Anarchy and international law: The approaches of Hedley Bull and Noam Chomsky

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Are anarchy and the law antithetical? Not so, as for more than 350 years international law has governed a legal order based on anarchy; wherein no central authority exists and law functions not on the basis of coercion but on cooperation whereby States must agree to each specific laws before it is bound by its obligations. This article contemplates two manners in which an anarchist might consider international law interesting: first, as a legal system which governs an anarchical society as described by Hedley Bull in line with the English School of International Relations; and second, as a manifestation of a State system which, though illegitimate can be utilized, as Noam Chomsky does, for tactical reasons to demonstrate its inconsistencies and thus weakening the system with the ultimate aim being its implosion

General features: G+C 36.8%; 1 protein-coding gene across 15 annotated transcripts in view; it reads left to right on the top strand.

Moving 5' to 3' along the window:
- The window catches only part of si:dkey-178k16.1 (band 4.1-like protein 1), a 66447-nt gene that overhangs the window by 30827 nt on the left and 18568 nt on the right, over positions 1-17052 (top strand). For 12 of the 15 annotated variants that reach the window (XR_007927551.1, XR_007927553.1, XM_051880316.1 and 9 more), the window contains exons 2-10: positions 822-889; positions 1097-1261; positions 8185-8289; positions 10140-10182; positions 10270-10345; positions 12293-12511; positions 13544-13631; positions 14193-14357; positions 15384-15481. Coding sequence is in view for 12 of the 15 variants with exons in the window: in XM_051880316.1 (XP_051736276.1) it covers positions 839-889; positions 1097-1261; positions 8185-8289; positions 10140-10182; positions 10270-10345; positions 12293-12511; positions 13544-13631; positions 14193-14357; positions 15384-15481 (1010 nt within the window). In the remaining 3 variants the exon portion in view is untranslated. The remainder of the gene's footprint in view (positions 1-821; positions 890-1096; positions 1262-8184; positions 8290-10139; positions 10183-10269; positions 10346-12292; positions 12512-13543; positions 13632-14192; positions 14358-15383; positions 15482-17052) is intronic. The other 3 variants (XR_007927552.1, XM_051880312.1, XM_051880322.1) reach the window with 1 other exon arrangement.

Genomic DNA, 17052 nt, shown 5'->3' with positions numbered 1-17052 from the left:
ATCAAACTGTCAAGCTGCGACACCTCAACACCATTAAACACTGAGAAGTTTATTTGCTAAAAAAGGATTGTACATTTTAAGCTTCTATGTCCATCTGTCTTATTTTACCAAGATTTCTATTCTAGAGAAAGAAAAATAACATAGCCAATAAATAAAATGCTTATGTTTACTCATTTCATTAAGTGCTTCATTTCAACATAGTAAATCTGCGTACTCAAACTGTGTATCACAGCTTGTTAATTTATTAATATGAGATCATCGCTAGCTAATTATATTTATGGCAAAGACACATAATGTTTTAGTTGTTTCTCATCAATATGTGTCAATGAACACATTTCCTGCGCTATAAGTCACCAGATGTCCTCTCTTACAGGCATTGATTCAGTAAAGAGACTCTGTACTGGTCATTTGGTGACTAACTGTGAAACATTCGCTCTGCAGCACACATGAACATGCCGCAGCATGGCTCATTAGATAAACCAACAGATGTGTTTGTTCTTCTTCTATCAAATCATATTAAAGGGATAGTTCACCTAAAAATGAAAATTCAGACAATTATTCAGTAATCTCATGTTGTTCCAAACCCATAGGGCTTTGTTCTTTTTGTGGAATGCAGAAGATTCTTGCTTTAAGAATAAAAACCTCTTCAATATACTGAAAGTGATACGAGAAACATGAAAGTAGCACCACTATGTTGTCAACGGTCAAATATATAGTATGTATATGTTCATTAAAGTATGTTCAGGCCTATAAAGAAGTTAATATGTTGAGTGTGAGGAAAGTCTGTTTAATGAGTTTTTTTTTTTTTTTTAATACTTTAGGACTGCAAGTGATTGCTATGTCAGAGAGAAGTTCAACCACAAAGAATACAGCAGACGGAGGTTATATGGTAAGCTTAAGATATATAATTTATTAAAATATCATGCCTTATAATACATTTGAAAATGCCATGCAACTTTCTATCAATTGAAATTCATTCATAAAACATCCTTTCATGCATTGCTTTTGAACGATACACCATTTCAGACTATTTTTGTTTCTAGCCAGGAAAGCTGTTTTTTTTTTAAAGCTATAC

Original languageEnglish
Pages (from-to)17-47
Number of pages31
JournalReview of Contemporary Philosophy
Publication statusPublished - 2014
Externally publishedYes


  • international law
  • anarchy
  • Hedley Bull
  • Noam Chomsky
  • international relations
  • governance

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